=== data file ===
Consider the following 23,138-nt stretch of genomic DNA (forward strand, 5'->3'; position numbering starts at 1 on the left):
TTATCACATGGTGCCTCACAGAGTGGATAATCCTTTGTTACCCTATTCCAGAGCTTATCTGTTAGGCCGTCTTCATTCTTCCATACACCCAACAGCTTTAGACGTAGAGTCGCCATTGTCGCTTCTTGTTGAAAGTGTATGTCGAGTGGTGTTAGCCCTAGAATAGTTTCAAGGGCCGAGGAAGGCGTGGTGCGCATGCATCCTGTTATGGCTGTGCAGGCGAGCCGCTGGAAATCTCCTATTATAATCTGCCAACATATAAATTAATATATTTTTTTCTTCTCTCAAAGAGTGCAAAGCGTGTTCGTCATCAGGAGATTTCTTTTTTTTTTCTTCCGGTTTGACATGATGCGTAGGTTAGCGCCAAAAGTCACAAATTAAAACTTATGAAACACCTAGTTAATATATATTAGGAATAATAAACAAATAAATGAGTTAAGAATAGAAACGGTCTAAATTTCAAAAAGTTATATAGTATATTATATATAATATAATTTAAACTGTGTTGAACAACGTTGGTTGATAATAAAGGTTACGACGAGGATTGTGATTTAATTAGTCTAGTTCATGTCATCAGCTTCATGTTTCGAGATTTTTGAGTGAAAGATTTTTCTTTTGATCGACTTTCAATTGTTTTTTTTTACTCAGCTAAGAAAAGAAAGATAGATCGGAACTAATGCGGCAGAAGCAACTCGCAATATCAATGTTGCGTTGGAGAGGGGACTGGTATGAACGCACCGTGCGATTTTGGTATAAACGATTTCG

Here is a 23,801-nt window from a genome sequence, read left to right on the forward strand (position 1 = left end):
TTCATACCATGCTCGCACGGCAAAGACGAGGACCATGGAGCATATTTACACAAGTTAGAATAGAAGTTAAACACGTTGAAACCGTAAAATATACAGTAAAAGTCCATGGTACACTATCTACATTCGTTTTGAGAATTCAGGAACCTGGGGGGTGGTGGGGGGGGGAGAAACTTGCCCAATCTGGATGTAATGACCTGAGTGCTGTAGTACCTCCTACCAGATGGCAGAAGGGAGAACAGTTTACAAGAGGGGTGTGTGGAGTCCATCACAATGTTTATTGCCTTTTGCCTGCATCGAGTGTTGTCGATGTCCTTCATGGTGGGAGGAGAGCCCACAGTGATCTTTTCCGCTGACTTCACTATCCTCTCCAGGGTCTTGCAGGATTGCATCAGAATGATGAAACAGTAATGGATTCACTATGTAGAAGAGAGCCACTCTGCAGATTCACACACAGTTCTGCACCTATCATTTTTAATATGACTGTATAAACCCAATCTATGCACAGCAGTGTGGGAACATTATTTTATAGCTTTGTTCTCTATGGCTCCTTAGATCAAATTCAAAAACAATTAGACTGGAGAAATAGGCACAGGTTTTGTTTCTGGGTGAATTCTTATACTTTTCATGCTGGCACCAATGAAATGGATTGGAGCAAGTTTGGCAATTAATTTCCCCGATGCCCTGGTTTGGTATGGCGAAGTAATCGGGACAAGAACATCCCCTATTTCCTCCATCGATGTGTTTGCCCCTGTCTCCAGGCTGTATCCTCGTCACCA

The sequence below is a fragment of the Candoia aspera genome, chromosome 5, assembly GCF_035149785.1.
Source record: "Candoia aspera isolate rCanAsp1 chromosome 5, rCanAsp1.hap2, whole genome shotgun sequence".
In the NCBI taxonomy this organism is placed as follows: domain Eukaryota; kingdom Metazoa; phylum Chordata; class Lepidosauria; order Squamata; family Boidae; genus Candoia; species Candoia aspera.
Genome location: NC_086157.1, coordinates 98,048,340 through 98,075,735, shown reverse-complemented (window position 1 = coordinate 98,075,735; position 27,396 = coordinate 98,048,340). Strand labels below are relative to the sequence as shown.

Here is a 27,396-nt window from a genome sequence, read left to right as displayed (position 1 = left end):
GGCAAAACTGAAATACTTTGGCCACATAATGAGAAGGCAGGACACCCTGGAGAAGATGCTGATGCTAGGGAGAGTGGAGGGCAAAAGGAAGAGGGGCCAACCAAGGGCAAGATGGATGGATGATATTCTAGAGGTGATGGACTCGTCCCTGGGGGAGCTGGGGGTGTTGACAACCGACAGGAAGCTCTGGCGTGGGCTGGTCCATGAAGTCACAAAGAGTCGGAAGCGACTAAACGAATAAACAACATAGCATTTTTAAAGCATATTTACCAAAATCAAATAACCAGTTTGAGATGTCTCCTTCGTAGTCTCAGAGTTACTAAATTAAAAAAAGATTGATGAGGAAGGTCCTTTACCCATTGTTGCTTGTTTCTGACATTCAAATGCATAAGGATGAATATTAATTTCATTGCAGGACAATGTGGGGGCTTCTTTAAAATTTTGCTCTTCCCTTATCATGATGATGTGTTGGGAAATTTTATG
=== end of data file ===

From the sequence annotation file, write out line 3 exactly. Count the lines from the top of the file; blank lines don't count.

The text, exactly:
Here is a 23,801-nt window from a genome sequence, read left to right on the forward strand (position 1 = left end):